Second primary cancer after female breast cancer: Familial risks and cause of death

Guoqiao Zheng, Akseli Hemminki, Asta Försti, Jan Sundquist, Kristina Sundquist, Kari Hemminki

Research output: Contribution to journalArticlepeer-review

12 Scopus citations

Abstract

Background: With continuous increases in survival rates following breast cancer (BC) diagnosis, the challenge of multiple primary cancers has become an issue. The data on familial risk of SPCs after BC diagnosis and the related mortality in BC patients are scarce. Methods: A total of 87 752 female BC patients were followed for SPC diagnoses and records of death. Relative risks (RRs) of SPC in BC patients who had first-degree relatives (parents or siblings) affected by the same cancer were compared to the patients without family history. Causes of death were compared between patients with and without SPC. Results: After a median follow-up of 5 years, 14 952 BC patients developed SPCs, among which 10 280 (68.8%) had first-degree relatives diagnosed with cancer. Familial risks were significant for 14 site-specific SPCs, and the highest risk was for second ovarian cancer (RR = 6.28, 95%CI: 4.50-8.75), compared to those without family history (1.49, 1.34-1.65). In patients with SPC, SPC was the main cause of death, including diverse cancers and BC in approximately equal proportions. Conclusions: Family history contributed to the excess number of patients with SPCs, and SPC was the leading cause of death in patients with SPC. Taking family history at diagnosis of BC may provide warning signs with regard to possible subsequent SPCs and may offer possibilities for counseling, intervention and management.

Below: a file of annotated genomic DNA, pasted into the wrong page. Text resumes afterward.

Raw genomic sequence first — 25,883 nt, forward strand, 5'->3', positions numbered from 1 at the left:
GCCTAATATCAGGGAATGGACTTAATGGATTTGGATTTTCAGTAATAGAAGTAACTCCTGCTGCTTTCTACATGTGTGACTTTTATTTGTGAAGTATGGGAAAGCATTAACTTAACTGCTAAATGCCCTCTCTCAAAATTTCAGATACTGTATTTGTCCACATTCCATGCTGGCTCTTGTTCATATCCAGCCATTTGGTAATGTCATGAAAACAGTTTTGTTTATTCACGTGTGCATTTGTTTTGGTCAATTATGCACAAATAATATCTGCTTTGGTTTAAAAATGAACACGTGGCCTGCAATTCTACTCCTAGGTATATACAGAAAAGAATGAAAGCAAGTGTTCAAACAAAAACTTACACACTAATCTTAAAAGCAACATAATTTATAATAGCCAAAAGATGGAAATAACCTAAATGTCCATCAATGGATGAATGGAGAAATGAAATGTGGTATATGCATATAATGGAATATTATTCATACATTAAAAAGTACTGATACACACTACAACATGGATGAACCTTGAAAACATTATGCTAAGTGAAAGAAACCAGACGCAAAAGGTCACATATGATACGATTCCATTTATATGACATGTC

Original languageEnglish
Pages (from-to)400-407
Number of pages8
JournalCancer Medicine
Volume8
Issue number1
DOIs
StatePublished - Jan 2019

Keywords

  • cause of death
  • cumulative incidence
  • familial cancer
  • second cancer
  • survival rate

Fingerprint

Dive into the research topics of 'Second primary cancer after female breast cancer: Familial risks and cause of death'. Together they form a unique fingerprint.

Cite this